Market Crash 2020: 3 Dividend Stocks to Buy Today

High-yield Dividend stocks like Great-West Lifeco Inc. (TSX:GWO) are a solid bet after markets experienced a sharp pullback to start this year.

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The S&P/TSX Composite Index has continued to recoup its sharp losses from the March 2020 market crash. It gained 221 points on April 2. Fortunately, it’s not too late for value investors to snag dividend stocks at a discount.

Government stimulus packages worldwide have managed to stabilize markets somewhat. However, we are still in the early stages of this economic crisis which has been spurred by the destructive COVID-19 pandemic.

Jobless claims reached 2.13 million in Canada in response to the economic shutdown. Worse yet, in the United States, jobless claims soared to 6.6 million.

This past week I’d focused on two dividend champions that were in bargain territory. Today, I want to look at three more dividend stocks that are well worth stashing in your portfolio in April.

High-yield dividend stock: Great-West

Great-West (TSX:GWO) is a financial services and insurance company that services customers in Canada, the United States, and Europe. This dividend stock qualifies as a TSX Dividend Aristocrat, having hiked its dividend for at least five consecutive years.

Shares of Great-West have dropped 28% month over month as of close on April 2. The company released its fourth- quarter and full-year 2019 results on February 12.

Consolidated assets under management at December 31, 2019 grew to over $1.6 trillion — a 16% increase from the prior year. Sales came in at $42 billion as Great-West was powered by higher fund management sales in Europe, higher empower retirement sales and higher wealth sales in Canada.

The stock last had a favourable price-to-earnings ratio of 8.9 and a price-to-book value of 1.0. In its Q4 report, the board of directors approved a dividend increase of 6%. It now offers a quarterly payout of $0.438 per share, representing a tasty 7.8% yield.

Defensive stock: Dollarama

Dollarama (TSX:DOL) was my top stock pick for the month of March. Shares of Dollarama have dropped 2.6% month over month at the time of this writing, a solid performance compared to the rout that has befallen most equities on the TSX. The company released its Q4 and full-year fiscal 2020 results on April 1.

The company’s full-year fiscal 2020 guidance met on all key metrics, achieving comparable store sales growth of 4.3% for the year. Fourth-quarter momentum has spilled into the early weeks of 2021.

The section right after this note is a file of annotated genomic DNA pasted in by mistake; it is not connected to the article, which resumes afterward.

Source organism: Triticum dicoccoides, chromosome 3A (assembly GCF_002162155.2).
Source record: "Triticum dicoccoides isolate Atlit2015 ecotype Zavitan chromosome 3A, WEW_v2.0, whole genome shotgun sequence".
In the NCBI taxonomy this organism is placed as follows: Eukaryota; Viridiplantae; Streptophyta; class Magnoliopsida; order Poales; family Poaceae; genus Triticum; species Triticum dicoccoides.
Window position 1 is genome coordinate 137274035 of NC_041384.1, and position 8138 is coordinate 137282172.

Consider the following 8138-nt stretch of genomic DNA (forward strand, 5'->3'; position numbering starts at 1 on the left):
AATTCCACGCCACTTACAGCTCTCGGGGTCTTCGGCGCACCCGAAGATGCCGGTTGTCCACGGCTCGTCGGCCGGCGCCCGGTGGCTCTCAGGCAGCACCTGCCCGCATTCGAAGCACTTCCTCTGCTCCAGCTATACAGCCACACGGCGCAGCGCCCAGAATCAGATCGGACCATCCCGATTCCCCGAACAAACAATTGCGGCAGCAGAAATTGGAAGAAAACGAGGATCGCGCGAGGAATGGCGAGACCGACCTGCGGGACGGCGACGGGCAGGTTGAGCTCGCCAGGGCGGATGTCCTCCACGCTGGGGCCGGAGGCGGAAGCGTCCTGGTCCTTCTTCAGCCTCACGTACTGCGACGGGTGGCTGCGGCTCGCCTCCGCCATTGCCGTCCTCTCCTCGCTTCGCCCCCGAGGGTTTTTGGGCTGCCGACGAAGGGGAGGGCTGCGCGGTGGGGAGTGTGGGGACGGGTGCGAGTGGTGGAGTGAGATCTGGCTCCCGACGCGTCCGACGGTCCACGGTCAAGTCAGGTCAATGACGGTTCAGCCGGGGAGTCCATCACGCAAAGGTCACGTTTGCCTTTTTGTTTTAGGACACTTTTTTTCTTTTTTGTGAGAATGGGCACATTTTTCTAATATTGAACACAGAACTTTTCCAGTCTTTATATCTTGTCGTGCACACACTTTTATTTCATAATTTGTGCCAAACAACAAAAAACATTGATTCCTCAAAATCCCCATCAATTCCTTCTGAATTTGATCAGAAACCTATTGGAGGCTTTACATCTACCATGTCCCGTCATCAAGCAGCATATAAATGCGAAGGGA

Sales volumes enjoyed an uptick as customers have sought to stock up on essentials in response to the COVID-19 outbreak. However, public health measures have resulted in lower traffic at Dollarama stores.

Dollarama shares last had a P/E ratio of 22, which is solid value territory in comparison to industry peers. This is a defensive stock worth owning in this uncertain environment.

Power Corporation

Power Corporation (TSX:POW) is a financial services giant with business sectors in North America, Europe, and Asia. The stock has dropped 30% month over month as of close on April 2. Power released its fourth-quarter and full-year 2019 results on March 18.

For the full year 2019, Power Corporation reported adjusted net earnings per share of $3.39 compared to $3.22 in the prior year. The company reiterated that it’s not possible to calculate the full impacts of the lock downs at this time.

Power Corporation is a giant in its sector and looks like an attractive value play as we kick off an uncertain start to spring.

Shares of Power Corporation last had a favourable P/E ratio of 8.9 and a P/B value of 1.1. In late 2019, Power Corporation announced a 10.5% increase in its quarterly dividend to $0.4475 per share, which represents a hefty 8.6% yield.

This article represents the opinion of the writer, who may disagree with the “official” recommendation position of a Motley Fool premium service or advisor. We’re Motley! Questioning an investing thesis — even one of our own — helps us all think critically about investing and make decisions that help us become smarter, happier, and richer, so we sometimes publish articles that may not be in line with recommendations, rankings or other content.

Fool contributor Ambrose O'Callaghan has no position in any of the stocks mentioned.

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